John Ridd was just a boy when the villainous Carver Doone callously murdered his father. Now a young man, John has two driving passions: his thirst for revenge against the outlaw Doones, ... See full summary »
Heading west for his health, Colonel Lambeth takes his daughter Rill along. Lost on the desert they are saved by Pecos and Chito. The Colonel hires the two and the Lambeths soon find ... See full summary »
A woman, who just divorced her husband is walking down the aisle to marry for a second time, faints. She discovers that she is pregnant by her husband. She must decide whether she wants to go back to him or marry her lover.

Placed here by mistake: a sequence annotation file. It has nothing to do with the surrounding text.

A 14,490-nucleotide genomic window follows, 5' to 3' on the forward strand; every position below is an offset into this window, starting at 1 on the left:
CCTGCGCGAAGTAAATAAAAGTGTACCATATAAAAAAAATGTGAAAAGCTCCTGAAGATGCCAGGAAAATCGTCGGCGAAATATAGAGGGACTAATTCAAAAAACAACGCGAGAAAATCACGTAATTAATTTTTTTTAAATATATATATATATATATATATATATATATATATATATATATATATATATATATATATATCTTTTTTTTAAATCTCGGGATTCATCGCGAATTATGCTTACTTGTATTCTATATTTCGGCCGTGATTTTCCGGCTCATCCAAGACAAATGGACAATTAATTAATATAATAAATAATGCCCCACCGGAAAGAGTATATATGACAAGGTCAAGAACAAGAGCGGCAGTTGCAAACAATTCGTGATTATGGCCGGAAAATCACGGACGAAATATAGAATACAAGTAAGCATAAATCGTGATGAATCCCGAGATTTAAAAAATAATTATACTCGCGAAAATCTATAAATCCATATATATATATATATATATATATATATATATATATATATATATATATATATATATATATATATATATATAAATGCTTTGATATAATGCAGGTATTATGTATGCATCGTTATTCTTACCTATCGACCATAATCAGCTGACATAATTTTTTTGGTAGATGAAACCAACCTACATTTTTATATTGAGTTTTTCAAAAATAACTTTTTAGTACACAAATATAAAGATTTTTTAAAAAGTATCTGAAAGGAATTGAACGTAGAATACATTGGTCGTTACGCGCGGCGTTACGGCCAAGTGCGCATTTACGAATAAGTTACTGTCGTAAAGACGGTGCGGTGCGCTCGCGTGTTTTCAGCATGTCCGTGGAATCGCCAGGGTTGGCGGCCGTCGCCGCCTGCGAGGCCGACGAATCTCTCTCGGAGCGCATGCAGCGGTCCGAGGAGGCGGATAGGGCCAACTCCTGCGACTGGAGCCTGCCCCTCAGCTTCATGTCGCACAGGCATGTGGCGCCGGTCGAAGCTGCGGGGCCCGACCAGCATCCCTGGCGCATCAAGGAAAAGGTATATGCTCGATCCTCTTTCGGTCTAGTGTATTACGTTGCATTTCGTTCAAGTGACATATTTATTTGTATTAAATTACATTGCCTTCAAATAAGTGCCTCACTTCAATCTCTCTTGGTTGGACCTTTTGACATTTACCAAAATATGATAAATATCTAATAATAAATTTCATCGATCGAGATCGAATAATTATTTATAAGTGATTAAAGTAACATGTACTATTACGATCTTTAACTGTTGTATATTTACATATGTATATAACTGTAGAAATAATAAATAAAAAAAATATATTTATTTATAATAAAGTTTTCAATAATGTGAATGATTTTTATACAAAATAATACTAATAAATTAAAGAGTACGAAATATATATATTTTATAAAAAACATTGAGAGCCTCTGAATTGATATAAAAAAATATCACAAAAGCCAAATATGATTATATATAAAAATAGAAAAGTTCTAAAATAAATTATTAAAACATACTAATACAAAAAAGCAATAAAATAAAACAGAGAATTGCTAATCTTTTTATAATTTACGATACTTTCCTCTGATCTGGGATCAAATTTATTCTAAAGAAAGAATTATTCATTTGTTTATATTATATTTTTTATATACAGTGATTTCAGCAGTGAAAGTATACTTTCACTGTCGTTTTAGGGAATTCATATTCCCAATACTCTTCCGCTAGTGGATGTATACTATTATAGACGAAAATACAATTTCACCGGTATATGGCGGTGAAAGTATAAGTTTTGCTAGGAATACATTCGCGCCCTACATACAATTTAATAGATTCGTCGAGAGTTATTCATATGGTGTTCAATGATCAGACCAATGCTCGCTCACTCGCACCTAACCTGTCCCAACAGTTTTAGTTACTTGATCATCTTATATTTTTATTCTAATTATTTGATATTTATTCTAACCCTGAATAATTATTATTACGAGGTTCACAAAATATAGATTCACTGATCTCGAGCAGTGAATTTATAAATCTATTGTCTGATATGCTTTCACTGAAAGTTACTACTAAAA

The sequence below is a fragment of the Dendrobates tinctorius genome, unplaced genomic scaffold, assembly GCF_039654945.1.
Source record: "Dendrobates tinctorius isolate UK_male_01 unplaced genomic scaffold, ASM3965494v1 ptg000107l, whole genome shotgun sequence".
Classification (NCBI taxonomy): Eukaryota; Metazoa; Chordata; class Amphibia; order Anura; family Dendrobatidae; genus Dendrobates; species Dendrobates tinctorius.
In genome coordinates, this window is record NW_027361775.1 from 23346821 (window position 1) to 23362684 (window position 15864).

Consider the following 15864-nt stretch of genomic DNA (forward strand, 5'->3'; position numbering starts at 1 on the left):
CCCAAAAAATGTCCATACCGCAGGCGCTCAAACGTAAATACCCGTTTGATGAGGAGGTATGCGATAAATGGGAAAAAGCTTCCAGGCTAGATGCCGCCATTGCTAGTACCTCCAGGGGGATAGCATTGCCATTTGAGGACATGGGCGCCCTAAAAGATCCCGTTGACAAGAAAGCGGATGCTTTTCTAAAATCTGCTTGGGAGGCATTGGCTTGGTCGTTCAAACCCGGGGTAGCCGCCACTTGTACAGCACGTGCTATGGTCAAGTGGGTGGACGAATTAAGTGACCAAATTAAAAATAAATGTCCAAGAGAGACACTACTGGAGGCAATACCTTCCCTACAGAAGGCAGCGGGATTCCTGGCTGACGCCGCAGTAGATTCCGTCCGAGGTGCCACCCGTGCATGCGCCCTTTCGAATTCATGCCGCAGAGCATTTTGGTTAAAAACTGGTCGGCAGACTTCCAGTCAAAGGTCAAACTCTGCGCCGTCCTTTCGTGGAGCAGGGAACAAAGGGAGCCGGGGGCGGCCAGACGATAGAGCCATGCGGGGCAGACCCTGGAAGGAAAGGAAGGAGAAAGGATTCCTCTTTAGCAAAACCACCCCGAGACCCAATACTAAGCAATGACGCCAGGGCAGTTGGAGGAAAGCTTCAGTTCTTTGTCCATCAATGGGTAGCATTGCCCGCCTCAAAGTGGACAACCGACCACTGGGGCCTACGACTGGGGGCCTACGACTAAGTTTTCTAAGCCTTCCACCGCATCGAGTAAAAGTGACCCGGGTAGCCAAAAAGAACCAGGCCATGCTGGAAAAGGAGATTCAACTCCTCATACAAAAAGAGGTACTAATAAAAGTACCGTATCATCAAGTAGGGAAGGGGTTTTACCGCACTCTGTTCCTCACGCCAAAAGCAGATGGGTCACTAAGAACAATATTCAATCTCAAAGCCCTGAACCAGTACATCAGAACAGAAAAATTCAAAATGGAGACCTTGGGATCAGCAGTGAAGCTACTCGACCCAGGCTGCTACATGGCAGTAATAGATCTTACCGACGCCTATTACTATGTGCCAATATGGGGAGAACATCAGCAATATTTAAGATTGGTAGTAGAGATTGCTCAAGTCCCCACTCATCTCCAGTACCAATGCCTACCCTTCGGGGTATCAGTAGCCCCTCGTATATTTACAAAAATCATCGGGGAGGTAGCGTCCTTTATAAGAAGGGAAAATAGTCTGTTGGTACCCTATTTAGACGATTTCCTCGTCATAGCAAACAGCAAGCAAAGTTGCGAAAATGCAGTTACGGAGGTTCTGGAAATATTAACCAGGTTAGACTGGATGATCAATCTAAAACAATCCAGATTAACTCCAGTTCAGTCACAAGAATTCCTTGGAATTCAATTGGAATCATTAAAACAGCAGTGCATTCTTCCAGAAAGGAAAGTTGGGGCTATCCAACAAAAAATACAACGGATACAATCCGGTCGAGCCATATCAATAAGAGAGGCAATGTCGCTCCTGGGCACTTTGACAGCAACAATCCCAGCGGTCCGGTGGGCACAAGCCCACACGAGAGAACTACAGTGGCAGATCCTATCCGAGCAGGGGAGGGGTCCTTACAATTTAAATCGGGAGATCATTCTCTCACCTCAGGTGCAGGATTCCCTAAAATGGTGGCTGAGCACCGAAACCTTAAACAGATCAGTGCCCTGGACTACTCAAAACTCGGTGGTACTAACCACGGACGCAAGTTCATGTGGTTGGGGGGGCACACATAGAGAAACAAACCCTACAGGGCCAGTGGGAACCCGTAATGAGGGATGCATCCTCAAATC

Looks good in lush, 1950s Hollywood deep colour and the backdrops, (e.g. the castle perched on the edge of the cliff and the thundering water fall which is the only other access to the castle beyond the one road and the drawbridge), look good as well. There is the usual collection of Hollywood support actors on hand to look aggrieved. angry or resentful on cue as well so you "feel at home" when they are on screen, knowing this is from the estbalsihed stable of 1940s/50s Hollywood swash-bucklers. Apart from that, though, this does not have much going for it. Seeing the lead players in action makes you realise clearly why they never made it to the Errol Flynn, (what would HE have done with the lead role???), or even Virginia Mayo league. Even their wooden appearances could have been compensated for, however, if the whole thing, (even just the fight scenes), had had some PACE and ZEST. As it is, the whole thing comes across as a "wheel 'em on", "let's get this scene over" affair, leaving you as glad at the end as the players apparently felt that the thing is finally over. Worth watching ONCE to remind you what Hollywood was ALSO capable of as well as Flynn as Robin Hood, Colman as the Prisoner of Zenda or even Gene Kelly as D'Artagnan!
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